Update: 27 November 2020

HMRC has confirmed that the annual parties exemption will apply to virtual parties, covering costs incurred for the provision of food and drink, entertainment, equipment and other expenses associated with hosting a digital event. This is subject to the normal conditions of the exemption being met.

I think it’s fair to say that 2020 has been pretty challenging. Little wonder then that many seem keen to start Christmas earlier than usual, perhaps to try and eke out the festive cheer for what remains of the year. The traditional, in-person, work’s Christmas parties are unlikely to take place, but a new breed of virtual options look set to provide lockdown-proof and social distancing friendly solutions.

At the risk of doubling up on dreaded C words – what is the tax position for such COVID Christmas dos?

I’m certain that the rules weren’t written for 2020’s circumstances, so a little bit of lateral thinking is required to ascertain how the tax rules should be applied.

Annual party exemption

There is an annual exemption for parties that cost up to £150 per head. This is an “all in” cost including VAT, so food, drinks, travel (arguably not so much of an issue this year!) and entertainment must be included as part of the overall calculation. To meet the criteria for the exemption, the events must be open to all employees. Businesses with multiple locations can, of course, have multiple parties, as long as everyone is invited to one of them. Do bear in mind that the £150 isn’t an allowance –one event costing £149 per head would be fully exempt but one event that is £151 is fully taxable as a benefit in kind. It’s quite acceptable for employees to attend more than one event in a year and for the exemption to apply, as long as the total cost does not exceed £150 per head.

Digital dos

So, what about virtual parties on digital platforms like Zoom, Remo or Teams? In theory, there isn’t anything to stop this type of event from being part of the annual party exemption provided, as I’ve noted above, that everyone is invited. Larger businesses can hold multiple digital events, perhaps divided by department, event theme or activity, as long as each employee gets an invite.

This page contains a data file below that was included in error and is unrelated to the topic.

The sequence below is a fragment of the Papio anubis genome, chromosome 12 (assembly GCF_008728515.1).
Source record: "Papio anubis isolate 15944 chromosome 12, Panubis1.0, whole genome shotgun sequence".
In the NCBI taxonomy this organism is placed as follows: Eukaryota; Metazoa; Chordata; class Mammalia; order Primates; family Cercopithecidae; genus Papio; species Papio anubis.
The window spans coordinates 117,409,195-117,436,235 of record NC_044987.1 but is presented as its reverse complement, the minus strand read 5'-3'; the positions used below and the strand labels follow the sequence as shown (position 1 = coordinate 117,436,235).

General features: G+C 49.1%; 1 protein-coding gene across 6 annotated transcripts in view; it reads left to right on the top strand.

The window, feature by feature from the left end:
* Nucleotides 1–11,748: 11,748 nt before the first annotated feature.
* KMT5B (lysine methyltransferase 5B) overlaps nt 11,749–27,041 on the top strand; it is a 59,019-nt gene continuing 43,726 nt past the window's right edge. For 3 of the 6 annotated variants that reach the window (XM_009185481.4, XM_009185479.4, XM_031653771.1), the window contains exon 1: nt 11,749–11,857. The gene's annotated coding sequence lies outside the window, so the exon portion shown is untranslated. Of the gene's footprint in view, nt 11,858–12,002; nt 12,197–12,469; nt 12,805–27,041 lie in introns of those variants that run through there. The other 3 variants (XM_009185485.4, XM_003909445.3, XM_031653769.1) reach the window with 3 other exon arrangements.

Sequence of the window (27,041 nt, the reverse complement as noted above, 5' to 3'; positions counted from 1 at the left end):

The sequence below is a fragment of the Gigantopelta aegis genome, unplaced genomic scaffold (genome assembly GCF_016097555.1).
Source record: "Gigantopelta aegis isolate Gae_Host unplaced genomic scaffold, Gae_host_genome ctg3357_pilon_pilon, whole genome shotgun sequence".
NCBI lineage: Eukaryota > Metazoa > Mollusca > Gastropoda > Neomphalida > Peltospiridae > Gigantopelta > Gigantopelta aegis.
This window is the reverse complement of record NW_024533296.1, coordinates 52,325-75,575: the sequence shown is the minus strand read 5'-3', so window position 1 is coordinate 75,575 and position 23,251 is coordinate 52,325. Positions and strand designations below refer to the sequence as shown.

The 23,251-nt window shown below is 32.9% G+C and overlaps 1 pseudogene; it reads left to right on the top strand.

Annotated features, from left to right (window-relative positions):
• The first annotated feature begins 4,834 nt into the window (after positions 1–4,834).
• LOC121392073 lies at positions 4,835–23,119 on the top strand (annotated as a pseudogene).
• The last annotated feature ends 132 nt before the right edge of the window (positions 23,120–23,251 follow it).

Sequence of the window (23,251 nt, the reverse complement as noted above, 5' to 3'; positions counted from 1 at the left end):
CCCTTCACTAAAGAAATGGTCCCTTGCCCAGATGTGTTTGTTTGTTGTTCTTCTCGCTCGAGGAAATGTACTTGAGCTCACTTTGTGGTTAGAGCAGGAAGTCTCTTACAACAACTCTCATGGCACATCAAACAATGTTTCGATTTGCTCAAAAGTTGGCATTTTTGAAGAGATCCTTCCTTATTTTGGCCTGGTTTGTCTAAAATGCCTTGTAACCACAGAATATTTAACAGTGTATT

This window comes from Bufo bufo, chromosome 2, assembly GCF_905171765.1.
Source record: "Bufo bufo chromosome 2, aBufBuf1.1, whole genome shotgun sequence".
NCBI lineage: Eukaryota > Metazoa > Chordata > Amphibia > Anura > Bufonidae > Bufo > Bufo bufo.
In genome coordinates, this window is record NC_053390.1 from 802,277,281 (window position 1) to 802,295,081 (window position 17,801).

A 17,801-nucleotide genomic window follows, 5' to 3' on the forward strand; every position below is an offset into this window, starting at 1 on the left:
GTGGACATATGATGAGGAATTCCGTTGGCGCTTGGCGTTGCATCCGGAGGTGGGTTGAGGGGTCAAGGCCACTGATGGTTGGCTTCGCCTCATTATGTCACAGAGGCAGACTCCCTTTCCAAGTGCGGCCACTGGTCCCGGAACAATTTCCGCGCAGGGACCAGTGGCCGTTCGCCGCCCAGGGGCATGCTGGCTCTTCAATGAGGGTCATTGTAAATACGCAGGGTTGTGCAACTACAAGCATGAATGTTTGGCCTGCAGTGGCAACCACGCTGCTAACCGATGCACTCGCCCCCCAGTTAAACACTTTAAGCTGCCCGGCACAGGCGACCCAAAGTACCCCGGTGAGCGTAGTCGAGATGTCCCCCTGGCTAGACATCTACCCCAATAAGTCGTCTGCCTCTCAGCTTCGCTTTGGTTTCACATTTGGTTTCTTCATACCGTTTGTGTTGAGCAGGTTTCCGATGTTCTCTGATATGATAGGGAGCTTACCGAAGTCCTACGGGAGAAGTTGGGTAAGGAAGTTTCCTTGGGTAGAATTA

Food and drink options

It’s hard to see an issue if employers arrange for all of their employees to have some form of food and drink for the digital do delivered to them in advance. However, if employers tell their employees to buy their own party sustenance and reimburse it, this is where it starts to get tricky. On the face of it, whilst this is likely to be a better option from a logistical perspective and it may well work, HMRC might challenge it as a legitimate part of party costs when it’s made up of lots of individual employee expense claims. I mean, how do you evidence that this expense was solely related to the party and not simply paying for food and drinks? Perhaps as part of the party, you get everyone to take pictures of their purchases and share?

Trivial benefits

Don’t overlook the trivial benefits option – this allows employers to gift employees something up to the value of £50 per head. So, hampers, fizz or the traditional Christmas turkey could be sent out to people as a Christmas treat and, provided this is not a reward for services, then it’s tax-free. The gift could be a voucher, so long as it’s not exchangeable for cash.

There have been some helpful tax relaxations due to COVID-19, only in my last blog did I mention that HMRC are more readily accepting home working claims for the time being. However, be aware that HMRC has not specifically indicated that there will be any relaxation of the annual party exemption and it will be a case of whether they adapt the current tax rules to include digital parties under these exceptional circumstances that we find ourselves in.

If you have any tax-related queries, party-related or otherwise, please get in touch with Kate Naylor me by email or call me on 0113 297 6825.

Kate Naylor
Kate Naylor
Tax Partner

Kate works with businesses and their owners on tax strategies and mitigation, looking at business and personal tax structures to achieve long term goals.

Kate’s profile >